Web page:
Hiatal hernia is a genetic disease of dogs characterized by a hernia of the anterior stomach through the diaphragm.
A hiatal hernia, which occurs more common in dogs with brachycephalic syndrome, is defined as any protrusion of abdominal contents through the oesophageal hiatus of the diaphragm into the thoracic cavity in the presence of an intact phrenico-oesophageal ligament.
Hiatal herniation was thought to be caused by a primary disturbance of the lower oesophageal sphincter, but has since been shown to be caused by an abnormality or laxity in the phrenico-oesophageal ligament that allows excessive movement of the oesophagus, gastro-oesophageal junction, gastric cardia and other abdominal organs.
Four types have been described in the dog:
- Type I (sliding, axial or oesophageal) - most common in Shar Pei, British Bulldog and Chow Chow - axial displacement of the distal part of the oesophagus, the gastro-oesophageal junction and part of the stomach through the oesophageal hiatus into the thoracic cavity
- Type II (rolling or paraoesophageal) - distal segment of the oesophagus and lower oesophageal sphincter remain in a fixed position but a portion of the fundic region of the stomach herniates into the mediastinum alongside the thoracic oesophagus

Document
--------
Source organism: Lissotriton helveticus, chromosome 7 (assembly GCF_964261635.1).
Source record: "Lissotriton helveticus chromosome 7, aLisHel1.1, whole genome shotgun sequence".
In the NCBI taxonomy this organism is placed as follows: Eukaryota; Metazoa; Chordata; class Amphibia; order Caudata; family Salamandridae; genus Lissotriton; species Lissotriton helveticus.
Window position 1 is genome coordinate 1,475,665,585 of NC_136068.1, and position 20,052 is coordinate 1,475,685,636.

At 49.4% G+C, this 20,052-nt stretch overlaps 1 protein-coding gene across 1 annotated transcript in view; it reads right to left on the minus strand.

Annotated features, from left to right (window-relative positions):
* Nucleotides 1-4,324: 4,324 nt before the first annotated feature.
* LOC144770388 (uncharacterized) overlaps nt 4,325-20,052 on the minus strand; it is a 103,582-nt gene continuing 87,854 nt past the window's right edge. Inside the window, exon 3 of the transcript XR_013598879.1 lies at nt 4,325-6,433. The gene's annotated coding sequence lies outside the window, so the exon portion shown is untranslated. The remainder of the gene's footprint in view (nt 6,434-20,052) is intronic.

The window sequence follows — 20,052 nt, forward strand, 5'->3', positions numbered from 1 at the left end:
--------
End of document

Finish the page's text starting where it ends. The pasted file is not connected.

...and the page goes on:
- Type III - rare - mixture of types I and II
- Type IV - rare - type III complicated by the stomach or other abdominal viscera being located in the paraoesophageal sac.
It is important to differentiate between the types of hiatal hernia because the underlying pathology and pathophysiology are different, necessitating different treatments.
Clinically affected dogs are often young, or have a long history of vague gastrointestinal signs including regurgitation, coughing, anorexia, dyspnea and ptyalism as a result of reflux esophagitis.
Secondary aspiration pneumonia is not uncommon, and in rare cases, rupture or strangulation of the short gastric vessels lead to the formation of a hemorrhagic pleural effusion that causes acute severe dyspnea.
Radiographic and CT imaging usually reveals a soft tissue opacity in the caudodorsal thorax as well as varying degrees of pleural effusion. A barium meal swallow may be required to highlight barium in the distended region anterior to teh diaphragm. Fluoroscopy and esophagoscopy are additional ancillary tests available to assist in procuring a diagnosis.
A definitive diagnosis usually requires an exploratory celiotomy to confirm the presence of herniation of the gastric cardia, fundus, and body through the esophageal hiatus and an adjacent, distinct defect in the diaphragm.
In most cases, surgical correction of the hernia is required, usually involving surgical reduction of the hernia followed by plication of the oesophageal hiatus, oesophagopexy and left flank gastropexy.
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